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The division had a start when I read the Handbook of Physiology of the American Society for Physiology, A researcher should have different objective than physicians. In 1967, I was charged with the treatment of malnutrition and diarrhea in the University of Florence. I read the handbook to become aware about mucosal digestion and absorption. At that time, these points had to be diagnosed to treat malnourished children. Before beginning any research, I intended to adapt intake to intestinal physiology. I read that 50-60% or more immune cells of the human body reside in the mucosa of small intestine [1-3]. Bacteria grow in small and large intestine by slow energy production without oxygen use. All fibers and small amounts of sugars, carbohydrates, proteins, fats escape intestinal digestion and provide energy for one bacterial replication per day [4]. Food avoided absorption due either to excessive intake or to incapability to be digested. Fibers like cellulose and pectin escape digestion and promote slow growth of poorly immunogenic bacteria species and prevent harmful microbiome developments. Bacterial growth becomes immunogenic and harmful when energy dense food is largely available. In the mammal intestine, bacterial indiscriminate, harmful growth is proportionate to a positive energy balance in blood and in body. Thus, I studied bacteria number on intestinal mucosa in time after last meal. A longer interval from the meal produced a decrease in bacteria number. An increase in mucosal and overall immune stimulation is associated with bacteria growth on intestinal mucosa, with preprandial blood glucose (BG) and with a slowdown of meal absorption [5,6]. Energy balance directly affects these correlated variables either increasing or lowering the conflict between bacteria activity and mucosal immune response. The initial hunger meal pattern (IHMP) was devised to reduce bacterial growth and reduce the mucosal immune response at nutrient absorption. This conflictual state between bacteria and mucosa has been confirmed [7,8]. The many successful cures of gastrointestinal pathologies suggest that the conflictual theory that was used for recovery was objective, i.e. reproduced the events in small and large intestine. In this view, the question: “what food provokes cancer?” is absurd. Malignancy needs to be surveilled and prevented through an increase in efficiency of immune system [9]. Lower intestinal stimulation may be the way to achieve higher immune efficiency also in the body [2,3,5,10,11]. Thus health (general immune efficiency) follows the relation between energy intake and expenditure. Hundreds or thousands of bacterial species live and multiply in the intestine, 5-15% of the species elicit IgG production, the intestinal mucosa responds with an immune reaction and, lastly, the immune stimulation by bacterial antigens spreads to all body tissues (Overall Subclinical Inflammation). Thus, many observations sustain the conflictual view for the absorption of every energy dense food. Now, hundreds of scientific Journals ask me for submitting articles. I am alone and cannot produce hundred articles that are new and different each other to repeat the statements about the conflictual absorption and the IHMP solution for health maintenance and recovery. Yet, the upsurge of malignant and vascular risks, not to mention malnutrition that affects one billion of malnourished people, impose to spread the awareness on this issue [12-15].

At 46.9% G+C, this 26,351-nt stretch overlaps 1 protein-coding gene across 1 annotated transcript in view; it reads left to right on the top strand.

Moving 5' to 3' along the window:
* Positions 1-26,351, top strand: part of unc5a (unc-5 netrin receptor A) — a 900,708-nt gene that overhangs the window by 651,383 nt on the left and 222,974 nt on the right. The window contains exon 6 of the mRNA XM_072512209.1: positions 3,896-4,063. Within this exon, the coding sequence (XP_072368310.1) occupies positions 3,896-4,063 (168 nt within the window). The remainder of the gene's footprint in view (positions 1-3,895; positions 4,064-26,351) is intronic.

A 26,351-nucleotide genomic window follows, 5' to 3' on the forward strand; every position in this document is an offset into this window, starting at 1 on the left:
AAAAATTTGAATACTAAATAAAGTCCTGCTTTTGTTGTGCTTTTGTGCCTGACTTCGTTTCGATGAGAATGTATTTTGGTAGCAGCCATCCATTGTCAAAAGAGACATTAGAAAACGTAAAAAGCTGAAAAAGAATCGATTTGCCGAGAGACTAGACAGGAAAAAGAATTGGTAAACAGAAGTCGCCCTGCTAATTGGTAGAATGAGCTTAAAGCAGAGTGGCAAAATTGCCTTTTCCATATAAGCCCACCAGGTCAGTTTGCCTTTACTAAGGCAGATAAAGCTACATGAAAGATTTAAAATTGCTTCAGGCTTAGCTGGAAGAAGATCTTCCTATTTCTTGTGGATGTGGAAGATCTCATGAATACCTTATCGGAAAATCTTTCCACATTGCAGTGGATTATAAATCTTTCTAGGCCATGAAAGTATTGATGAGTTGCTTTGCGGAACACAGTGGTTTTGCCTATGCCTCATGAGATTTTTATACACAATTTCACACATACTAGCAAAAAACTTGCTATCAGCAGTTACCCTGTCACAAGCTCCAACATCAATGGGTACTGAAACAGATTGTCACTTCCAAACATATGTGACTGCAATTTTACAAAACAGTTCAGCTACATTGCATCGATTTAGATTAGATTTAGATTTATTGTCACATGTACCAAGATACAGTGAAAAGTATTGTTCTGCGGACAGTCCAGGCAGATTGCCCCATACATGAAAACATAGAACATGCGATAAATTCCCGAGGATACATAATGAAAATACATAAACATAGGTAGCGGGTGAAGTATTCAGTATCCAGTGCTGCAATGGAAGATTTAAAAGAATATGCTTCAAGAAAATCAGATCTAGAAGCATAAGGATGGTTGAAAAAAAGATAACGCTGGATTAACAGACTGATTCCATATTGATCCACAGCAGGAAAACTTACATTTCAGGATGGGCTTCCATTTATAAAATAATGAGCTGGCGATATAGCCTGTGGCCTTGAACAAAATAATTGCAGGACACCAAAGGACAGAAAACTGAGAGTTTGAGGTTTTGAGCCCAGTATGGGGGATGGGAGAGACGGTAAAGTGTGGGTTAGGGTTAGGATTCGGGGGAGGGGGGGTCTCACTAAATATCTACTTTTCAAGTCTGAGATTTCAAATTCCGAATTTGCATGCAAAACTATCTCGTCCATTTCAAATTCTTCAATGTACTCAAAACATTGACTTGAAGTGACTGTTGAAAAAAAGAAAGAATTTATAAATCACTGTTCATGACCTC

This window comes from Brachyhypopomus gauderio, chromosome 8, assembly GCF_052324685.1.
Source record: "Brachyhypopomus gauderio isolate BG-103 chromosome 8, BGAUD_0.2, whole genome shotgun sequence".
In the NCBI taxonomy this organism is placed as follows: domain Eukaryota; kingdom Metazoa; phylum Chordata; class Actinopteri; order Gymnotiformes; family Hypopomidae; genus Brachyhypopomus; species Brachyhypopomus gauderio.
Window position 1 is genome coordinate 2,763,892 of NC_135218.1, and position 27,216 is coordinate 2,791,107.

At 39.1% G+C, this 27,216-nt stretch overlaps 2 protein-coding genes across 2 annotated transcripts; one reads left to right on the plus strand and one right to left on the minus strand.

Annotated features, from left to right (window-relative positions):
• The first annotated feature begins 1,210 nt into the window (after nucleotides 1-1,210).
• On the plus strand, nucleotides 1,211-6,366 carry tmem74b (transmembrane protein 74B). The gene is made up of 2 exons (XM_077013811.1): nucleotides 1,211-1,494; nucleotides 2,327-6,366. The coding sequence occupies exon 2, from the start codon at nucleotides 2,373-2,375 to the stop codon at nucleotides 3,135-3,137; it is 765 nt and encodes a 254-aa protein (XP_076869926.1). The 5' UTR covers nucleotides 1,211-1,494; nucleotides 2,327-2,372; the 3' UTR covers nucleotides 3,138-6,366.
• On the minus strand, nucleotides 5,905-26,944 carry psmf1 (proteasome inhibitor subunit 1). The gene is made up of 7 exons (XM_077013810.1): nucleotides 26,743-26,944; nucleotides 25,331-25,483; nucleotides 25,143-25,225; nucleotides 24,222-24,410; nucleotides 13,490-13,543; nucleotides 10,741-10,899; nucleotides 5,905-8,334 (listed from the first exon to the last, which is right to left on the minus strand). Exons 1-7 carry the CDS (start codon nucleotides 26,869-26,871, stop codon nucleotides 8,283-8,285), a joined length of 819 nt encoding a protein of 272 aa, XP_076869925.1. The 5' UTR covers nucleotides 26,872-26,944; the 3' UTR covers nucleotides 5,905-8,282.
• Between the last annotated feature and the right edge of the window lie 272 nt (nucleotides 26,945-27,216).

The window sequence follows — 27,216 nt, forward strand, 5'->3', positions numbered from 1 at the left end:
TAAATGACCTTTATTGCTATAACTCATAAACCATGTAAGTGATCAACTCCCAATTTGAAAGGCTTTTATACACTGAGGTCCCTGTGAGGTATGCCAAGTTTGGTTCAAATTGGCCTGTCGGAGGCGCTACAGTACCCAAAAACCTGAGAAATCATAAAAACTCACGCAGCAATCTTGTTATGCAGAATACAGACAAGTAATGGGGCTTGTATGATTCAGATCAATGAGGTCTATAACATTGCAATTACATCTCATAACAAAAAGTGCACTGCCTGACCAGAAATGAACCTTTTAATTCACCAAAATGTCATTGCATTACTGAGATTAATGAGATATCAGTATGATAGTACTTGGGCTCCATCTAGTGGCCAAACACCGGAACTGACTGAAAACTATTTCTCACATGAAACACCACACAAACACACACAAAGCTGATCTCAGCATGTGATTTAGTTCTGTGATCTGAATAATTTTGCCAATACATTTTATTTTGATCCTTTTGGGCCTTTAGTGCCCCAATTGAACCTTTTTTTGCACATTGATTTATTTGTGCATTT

This review has been shown in: “Modifying Eating Behavior: Novel Approaches for Reducing Body Weight, Preventing Weight Regain and Reducing Chronic Disease Risk” ASN’s Annual Meeting & Scientific Sessions at Experimental Biology 2014, April 26-30.